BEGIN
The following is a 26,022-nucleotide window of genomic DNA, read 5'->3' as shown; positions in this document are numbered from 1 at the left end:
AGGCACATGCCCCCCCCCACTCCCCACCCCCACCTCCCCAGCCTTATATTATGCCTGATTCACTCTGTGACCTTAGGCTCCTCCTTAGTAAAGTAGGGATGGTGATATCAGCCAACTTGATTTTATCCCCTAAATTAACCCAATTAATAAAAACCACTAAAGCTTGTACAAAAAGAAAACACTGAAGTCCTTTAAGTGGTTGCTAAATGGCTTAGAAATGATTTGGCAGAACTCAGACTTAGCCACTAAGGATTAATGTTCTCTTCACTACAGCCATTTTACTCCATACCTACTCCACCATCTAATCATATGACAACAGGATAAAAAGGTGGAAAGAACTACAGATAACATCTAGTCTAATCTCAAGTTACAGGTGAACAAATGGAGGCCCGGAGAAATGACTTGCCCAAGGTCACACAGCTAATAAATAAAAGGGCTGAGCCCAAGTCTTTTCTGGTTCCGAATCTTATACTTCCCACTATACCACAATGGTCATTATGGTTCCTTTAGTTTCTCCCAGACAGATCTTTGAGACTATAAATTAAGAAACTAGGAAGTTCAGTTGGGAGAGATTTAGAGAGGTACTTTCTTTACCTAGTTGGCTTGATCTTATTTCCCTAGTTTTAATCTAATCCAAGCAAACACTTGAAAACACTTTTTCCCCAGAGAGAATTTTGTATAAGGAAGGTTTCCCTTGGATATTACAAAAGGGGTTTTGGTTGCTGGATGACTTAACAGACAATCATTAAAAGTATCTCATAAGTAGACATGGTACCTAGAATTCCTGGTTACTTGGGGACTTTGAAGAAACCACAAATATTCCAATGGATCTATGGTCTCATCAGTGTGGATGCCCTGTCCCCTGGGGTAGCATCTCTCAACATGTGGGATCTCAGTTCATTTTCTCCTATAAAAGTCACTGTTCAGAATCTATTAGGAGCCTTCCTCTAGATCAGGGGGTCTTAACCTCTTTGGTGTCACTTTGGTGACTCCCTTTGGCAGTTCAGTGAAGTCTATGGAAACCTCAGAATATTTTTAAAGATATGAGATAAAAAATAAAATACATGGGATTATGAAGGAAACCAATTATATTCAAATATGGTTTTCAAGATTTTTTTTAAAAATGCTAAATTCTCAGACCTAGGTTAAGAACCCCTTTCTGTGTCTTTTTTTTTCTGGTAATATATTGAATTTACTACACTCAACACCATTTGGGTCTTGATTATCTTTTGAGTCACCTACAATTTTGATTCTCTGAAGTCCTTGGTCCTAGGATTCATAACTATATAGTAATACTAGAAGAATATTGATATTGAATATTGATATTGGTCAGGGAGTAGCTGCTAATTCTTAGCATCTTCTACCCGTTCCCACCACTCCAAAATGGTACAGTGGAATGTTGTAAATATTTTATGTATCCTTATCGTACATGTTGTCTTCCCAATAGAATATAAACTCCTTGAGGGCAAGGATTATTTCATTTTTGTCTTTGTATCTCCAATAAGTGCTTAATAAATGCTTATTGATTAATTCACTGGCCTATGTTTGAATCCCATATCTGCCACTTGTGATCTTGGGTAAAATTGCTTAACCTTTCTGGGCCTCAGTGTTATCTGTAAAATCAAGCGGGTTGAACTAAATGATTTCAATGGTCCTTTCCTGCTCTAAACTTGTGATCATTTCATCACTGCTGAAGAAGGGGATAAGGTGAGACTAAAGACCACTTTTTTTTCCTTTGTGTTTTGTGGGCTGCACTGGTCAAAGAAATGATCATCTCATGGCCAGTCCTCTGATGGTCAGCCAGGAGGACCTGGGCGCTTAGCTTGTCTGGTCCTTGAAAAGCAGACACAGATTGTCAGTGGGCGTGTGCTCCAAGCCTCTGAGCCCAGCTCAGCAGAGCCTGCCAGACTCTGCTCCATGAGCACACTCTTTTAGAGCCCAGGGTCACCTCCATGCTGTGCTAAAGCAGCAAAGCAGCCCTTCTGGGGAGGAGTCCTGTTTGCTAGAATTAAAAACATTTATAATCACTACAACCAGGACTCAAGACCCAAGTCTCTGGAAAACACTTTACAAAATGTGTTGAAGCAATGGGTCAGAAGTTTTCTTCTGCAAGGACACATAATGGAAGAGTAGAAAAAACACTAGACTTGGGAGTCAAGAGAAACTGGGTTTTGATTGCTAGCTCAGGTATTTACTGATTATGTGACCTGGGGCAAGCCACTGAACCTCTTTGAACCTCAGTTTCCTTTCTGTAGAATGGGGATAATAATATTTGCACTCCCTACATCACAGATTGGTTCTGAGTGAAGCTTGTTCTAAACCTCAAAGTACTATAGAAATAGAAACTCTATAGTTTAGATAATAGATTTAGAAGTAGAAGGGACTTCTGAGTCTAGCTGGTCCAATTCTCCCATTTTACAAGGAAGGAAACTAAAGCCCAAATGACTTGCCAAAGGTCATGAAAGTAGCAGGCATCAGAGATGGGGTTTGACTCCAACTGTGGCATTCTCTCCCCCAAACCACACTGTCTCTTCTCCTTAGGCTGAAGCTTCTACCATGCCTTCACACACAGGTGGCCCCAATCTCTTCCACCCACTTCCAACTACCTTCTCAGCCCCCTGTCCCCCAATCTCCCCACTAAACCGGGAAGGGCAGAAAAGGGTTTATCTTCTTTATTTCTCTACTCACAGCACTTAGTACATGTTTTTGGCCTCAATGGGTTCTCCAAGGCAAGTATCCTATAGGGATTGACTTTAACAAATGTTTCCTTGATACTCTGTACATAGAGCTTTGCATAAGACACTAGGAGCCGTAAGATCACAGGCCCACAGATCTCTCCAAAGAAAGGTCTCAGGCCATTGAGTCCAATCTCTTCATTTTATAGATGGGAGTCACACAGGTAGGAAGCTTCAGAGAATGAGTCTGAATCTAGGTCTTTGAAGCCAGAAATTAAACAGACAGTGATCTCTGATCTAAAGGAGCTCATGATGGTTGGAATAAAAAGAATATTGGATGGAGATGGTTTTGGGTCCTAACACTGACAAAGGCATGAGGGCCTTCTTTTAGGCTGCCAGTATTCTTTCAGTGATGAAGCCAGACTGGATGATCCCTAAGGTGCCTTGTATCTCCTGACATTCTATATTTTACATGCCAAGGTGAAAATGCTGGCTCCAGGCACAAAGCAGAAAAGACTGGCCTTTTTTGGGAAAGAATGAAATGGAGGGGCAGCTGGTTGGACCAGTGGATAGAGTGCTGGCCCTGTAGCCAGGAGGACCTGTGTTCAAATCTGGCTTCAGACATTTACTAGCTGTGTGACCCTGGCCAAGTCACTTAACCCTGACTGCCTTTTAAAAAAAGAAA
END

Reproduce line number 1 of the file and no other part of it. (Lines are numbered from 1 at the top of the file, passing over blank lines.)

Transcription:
The following is a 26,022-nucleotide window of genomic DNA, read 5'->3' as shown; positions in this document are numbered from 1 at the left end: